A few days ago, I needed to encode numeric identifiers in a short and url-safe format. Something similar to what url shorteners use (e.g. SlvUp7 in http://bit.ly/SlvUp7). Encoding the ids in base 64 would work if an alternative alphabet is provided for the non url-safe symbols. But since I wanted to have only alpha-numeric characters, I chose to use base 62 instead.

While working on this problem, I had the idea of the coding exercise I’m sharing here: a utility for converting back and forth base 10 numerals to strings of base X equivalent –just like itoa and atoi in C (except that atoi doesn’t take a base parameter). In order to make things a bit more interesting, I decided to learn myself some Scala and translate the code to functional style. Both implementations are detailed here and available online under the terms of the Apache version 2 license.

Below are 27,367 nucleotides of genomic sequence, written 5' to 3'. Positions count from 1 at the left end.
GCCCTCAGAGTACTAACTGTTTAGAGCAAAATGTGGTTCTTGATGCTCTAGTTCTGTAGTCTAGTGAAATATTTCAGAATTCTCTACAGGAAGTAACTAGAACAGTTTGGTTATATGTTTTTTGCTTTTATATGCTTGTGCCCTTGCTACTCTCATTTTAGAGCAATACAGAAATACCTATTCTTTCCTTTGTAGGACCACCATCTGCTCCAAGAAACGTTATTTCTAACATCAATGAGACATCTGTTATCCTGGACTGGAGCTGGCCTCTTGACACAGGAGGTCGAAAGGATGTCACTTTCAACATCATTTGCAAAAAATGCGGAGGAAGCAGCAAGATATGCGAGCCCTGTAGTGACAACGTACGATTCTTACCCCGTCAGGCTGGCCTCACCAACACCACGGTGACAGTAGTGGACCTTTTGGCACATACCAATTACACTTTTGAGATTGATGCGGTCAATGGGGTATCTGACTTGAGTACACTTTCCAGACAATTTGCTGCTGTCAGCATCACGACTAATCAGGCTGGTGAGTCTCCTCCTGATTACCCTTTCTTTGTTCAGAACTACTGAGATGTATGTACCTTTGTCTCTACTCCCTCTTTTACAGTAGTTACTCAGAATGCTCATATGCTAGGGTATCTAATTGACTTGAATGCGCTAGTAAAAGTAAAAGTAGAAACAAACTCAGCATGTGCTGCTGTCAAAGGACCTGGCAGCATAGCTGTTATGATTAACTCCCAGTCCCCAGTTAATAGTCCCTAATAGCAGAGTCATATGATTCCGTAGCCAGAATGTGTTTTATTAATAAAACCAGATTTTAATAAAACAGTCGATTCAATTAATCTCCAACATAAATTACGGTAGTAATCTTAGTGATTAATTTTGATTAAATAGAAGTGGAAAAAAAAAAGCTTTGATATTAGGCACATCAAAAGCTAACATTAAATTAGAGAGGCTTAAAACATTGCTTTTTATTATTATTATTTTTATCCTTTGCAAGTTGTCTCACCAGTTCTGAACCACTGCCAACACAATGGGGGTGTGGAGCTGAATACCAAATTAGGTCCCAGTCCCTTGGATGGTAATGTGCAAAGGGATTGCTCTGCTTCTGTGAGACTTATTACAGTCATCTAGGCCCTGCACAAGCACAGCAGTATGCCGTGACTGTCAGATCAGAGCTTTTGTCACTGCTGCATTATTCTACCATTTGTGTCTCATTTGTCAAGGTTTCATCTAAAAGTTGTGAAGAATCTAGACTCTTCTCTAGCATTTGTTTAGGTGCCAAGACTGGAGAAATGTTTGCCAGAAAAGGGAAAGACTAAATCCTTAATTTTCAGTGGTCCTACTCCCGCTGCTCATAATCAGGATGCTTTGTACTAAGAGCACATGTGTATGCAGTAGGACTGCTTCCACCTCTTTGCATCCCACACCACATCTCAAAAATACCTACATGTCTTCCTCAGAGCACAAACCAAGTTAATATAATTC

At the end, I didn’t resist the temptation to do a C# vs. Scala performance benchmark. I also coded and added a Java implementation to the tests in order to distinguish the performance change due to switching from the CLR to the JVM, and the one introduced by the translation to functional style and to the Scala runtime.

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